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The Great Wall of Los Angeles is a mural designed by Judith Baca located in Los Angeles' San Fernando Valley that depicts the history of California through a series of panels, beginning with prehistory and proceeding through to the 20th century. The mural, which mostly depicts minority histories in the city (e.g. Japanese internment camps, farm workers' strikes, the gay and lesbian rights movement), extends for over half a mile and is considered one of the largest murals in the world. This program offers historical perspective on the minorities represented on the Wall in Los Angeles during the 1950's. Baca talks with KPFK's Helene Rosenbluth about the mural's origins and those who worked on it. Also heard are Dr. Sara Sage, historian and professor of women's studies at University of California, Riverside; Dr. Bruce Phillips, sociologist at Hebrew Union College; Robert Pierson, doctoral candidate in social ethics at University of Southern California; Nancy Angelo, research coordinator for the Great Wall project; Dr. Yuji Ichioka, profession of Asian-American studies at University of California, Los Angeles; Sybil Venegas, professor of Chicano studies at East Los Angeles College; and Max Benavidez, writer, journalist and director of the California Chicano Mural Documentation Project. This program was made possible by a grant from the California Council on the Humanities.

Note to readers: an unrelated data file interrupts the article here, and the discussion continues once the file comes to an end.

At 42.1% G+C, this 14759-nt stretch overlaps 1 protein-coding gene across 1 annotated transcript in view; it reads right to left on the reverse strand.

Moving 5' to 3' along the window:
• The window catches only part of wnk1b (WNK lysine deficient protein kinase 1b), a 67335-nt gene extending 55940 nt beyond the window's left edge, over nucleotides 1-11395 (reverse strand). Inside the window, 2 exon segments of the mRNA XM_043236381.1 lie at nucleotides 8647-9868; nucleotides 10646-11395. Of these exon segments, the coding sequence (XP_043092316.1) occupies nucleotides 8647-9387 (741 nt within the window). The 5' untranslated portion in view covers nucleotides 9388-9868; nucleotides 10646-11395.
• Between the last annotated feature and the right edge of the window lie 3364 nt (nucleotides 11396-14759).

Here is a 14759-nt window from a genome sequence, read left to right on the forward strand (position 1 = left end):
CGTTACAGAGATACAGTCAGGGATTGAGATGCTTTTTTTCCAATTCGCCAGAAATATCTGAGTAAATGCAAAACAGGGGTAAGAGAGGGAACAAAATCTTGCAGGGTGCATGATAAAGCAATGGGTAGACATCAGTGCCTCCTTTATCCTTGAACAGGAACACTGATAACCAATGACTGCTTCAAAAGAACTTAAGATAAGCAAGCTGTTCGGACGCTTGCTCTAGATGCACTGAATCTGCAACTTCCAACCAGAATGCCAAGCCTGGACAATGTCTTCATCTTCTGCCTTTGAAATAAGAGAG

Master Sound 1/4 inch audio tape
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Women--Los Angeles(Calif.)--History Blacks--Los Angeles (Calif.)--History Asian-Americans--Los Angeles (Calif.)--History Gays--Los Angeles (Calif.)--History Jews--Los Angeles (Calif.)--History Chicanos--Los Angeles (Calif.)--History Indians of North America--Los Angeles (Calif.)--History Dix, Carol Rosenbluth, Helene
Pacifica Radio Archives California Revealed is supported by the U.S. Institute of Museum and Library Services under the provisions of the Library Services and Technology Act, administered in California by the State Librarian.